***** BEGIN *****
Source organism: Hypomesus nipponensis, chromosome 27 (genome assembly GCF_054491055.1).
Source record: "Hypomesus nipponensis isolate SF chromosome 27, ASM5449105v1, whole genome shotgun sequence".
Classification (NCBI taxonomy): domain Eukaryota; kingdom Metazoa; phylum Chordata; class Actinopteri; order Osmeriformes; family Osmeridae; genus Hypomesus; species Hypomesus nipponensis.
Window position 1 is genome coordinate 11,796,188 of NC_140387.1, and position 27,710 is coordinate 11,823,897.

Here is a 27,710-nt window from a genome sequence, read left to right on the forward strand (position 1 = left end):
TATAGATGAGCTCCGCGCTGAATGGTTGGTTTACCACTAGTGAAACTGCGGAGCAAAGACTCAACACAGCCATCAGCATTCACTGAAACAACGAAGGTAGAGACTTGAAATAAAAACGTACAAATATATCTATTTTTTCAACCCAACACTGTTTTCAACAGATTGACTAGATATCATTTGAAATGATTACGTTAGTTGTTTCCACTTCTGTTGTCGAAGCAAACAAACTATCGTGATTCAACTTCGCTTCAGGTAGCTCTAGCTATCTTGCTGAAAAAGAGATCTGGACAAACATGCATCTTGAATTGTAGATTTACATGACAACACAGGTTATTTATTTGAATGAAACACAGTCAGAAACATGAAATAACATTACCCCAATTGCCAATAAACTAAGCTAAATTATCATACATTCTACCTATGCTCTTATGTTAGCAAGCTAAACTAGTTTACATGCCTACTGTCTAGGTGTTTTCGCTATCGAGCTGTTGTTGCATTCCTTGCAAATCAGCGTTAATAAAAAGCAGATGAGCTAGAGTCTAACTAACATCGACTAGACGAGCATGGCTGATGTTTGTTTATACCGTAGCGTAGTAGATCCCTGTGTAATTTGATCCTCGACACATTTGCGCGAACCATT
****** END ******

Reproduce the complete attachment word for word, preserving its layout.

Source organism: Hypomesus nipponensis, chromosome 27 (genome assembly GCF_054491055.1).
Source record: "Hypomesus nipponensis isolate SF chromosome 27, ASM5449105v1, whole genome shotgun sequence".
Classification (NCBI taxonomy): domain Eukaryota; kingdom Metazoa; phylum Chordata; class Actinopteri; order Osmeriformes; family Osmeridae; genus Hypomesus; species Hypomesus nipponensis.
Window position 1 is genome coordinate 11,796,188 of NC_140387.1, and position 27,710 is coordinate 11,823,897.

Here is a 27,710-nt window from a genome sequence, read left to right on the forward strand (position 1 = left end):
TATAGATGAGCTCCGCGCTGAATGGTTGGTTTACCACTAGTGAAACTGCGGAGCAAAGACTCAACACAGCCATCAGCATTCACTGAAACAACGAAGGTAGAGACTTGAAATAAAAACGTACAAATATATCTATTTTTTCAACCCAACACTGTTTTCAACAGATTGACTAGATATCATTTGAAATGATTACGTTAGTTGTTTCCACTTCTGTTGTCGAAGCAAACAAACTATCGTGATTCAACTTCGCTTCAGGTAGCTCTAGCTATCTTGCTGAAAAAGAGATCTGGACAAACATGCATCTTGAATTGTAGATTTACATGACAACACAGGTTATTTATTTGAATGAAACACAGTCAGAAACATGAAATAACATTACCCCAATTGCCAATAAACTAAGCTAAATTATCATACATTCTACCTATGCTCTTATGTTAGCAAGCTAAACTAGTTTACATGCCTACTGTCTAGGTGTTTTCGCTATCGAGCTGTTGTTGCATTCCTTGCAAATCAGCGTTAATAAAAAGCAGATGAGCTAGAGTCTAACTAACATCGACTAGACGAGCATGGCTGATGTTTGTTTATACCGTAGCGTAGTAGATCCCTGTGTAATTTGATCCTCGACACATTTGCGCGAACCATT